Cimorelli released their 3rd full-length album (after Up at Night and Alive) on October 27th 2017, and as the album itself was being presented as being such where the songs were much more introspective and heartfelt compared to the country-esque Up at Night and the worshipful Alive, the band have invited us to hear what I reckon is one of their most vulnerable albums to date. With the album musically unique, and the subject matter hopeful, encouraging, and sometimes raw, emotive, dark, and moody; we are given a glimpse into a concept and notion, that it is ok to show our feelings, even the sad and scary ones, especially during a time in society when we have been taught that good feelings can be expressed and bad ones either have to be bottled up or just ignored completely. While this album is not at all about championing or even glorifying sadness and moody moments over moments of joy, elation and happiness, Sad Girls Club is nevertheless a constant reminder- to express ourselves no matter what, be it in a sad, happy, frustrating, hopeful, kind, or crying way. This is an album that takes us on a journey where we as listeners can also feel the things that these sisters have felt throughout their lives on this planet. While technically not a Christian album; Sad Girls Club has nevertheless made an impact, and continues to do so- God can still use such an album as this to remind us all about the parts of ourselves that we may want to hide, and that God wants us to show it all anyway. Even the ugly and horrifying things in our lives can still be used for our good and His glory, and Sad Girls Club the album is a great testament of this fact!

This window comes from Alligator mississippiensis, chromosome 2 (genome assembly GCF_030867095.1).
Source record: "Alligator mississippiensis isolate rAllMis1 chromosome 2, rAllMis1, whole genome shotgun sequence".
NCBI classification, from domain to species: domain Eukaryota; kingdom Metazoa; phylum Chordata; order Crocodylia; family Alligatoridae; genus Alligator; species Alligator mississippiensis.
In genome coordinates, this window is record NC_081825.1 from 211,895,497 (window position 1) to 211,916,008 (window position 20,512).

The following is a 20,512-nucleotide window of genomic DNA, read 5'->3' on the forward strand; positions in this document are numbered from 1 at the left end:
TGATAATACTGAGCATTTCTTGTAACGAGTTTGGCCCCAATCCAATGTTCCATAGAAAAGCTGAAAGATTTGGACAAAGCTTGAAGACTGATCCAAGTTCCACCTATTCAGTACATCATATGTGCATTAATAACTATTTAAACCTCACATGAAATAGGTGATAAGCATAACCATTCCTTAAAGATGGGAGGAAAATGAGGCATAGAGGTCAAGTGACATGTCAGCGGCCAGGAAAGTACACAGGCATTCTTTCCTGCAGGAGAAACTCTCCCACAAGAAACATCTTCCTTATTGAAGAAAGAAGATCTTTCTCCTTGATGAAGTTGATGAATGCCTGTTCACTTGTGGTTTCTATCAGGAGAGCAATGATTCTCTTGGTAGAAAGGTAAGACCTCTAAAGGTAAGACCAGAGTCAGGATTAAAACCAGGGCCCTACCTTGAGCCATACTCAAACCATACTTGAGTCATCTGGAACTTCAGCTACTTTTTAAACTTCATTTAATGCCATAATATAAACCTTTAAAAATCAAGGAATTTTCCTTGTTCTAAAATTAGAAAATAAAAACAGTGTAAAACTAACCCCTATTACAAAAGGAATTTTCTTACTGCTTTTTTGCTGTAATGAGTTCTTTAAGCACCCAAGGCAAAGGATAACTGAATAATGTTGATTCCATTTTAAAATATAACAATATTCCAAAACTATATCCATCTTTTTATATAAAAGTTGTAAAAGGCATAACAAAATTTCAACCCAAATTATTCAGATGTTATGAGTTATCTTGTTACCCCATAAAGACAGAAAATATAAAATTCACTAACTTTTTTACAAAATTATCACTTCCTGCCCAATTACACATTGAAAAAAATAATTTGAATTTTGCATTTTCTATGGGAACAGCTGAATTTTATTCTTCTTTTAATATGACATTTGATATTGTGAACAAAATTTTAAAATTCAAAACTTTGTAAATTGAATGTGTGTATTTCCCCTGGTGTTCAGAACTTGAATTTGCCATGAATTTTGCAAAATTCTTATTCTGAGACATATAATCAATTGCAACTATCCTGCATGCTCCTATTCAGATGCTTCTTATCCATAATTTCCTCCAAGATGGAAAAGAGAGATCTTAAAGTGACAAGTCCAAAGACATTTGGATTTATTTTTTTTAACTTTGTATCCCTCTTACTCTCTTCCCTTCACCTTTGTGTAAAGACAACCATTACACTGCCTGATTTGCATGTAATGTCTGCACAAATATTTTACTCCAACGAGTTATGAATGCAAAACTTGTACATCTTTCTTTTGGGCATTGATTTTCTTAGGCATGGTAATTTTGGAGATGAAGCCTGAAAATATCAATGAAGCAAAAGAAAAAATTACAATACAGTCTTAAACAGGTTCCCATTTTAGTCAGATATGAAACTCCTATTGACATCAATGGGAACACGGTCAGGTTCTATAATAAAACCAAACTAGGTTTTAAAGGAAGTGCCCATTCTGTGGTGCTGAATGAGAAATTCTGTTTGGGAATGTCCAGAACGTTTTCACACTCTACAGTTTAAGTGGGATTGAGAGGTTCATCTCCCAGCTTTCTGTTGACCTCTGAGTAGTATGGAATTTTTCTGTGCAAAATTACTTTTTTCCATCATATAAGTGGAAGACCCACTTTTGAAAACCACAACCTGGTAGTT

Cimorelli have always shown us constantly what it means to become successful artists after obtaining their start as youtube cover artists all those years ago, while it has been and always will be their ability to connect with fans across all platforms of social media that continues to drive much of their inspiration behind songs they have written, both now and in albums previously. Cimorelli are changing the world with their heartfelt music, as well as being a band of 5 (previously 6) that shows what it means to have real, genuine comrade, sibling bonds and friendship when it comes to presenting music that can be as much fun-filled as it is emotive and hard-hitting. The fact that Cimorelli have been able to bridge the gap so cleverly (maybe even more so than Switchfoot, needtobreathe, Superchick and Skillet) between mainstream and Christian music, makes me appreciate and admire these young women, all of which have a fast-growing and respectable career in front of them, be it as a band together or even, shudder to think, solo, if one person in the group decides to venture out on their own. All in all, the band itself, and the album Alive in particular, reminds us all that the band is here to stay, for a while yet!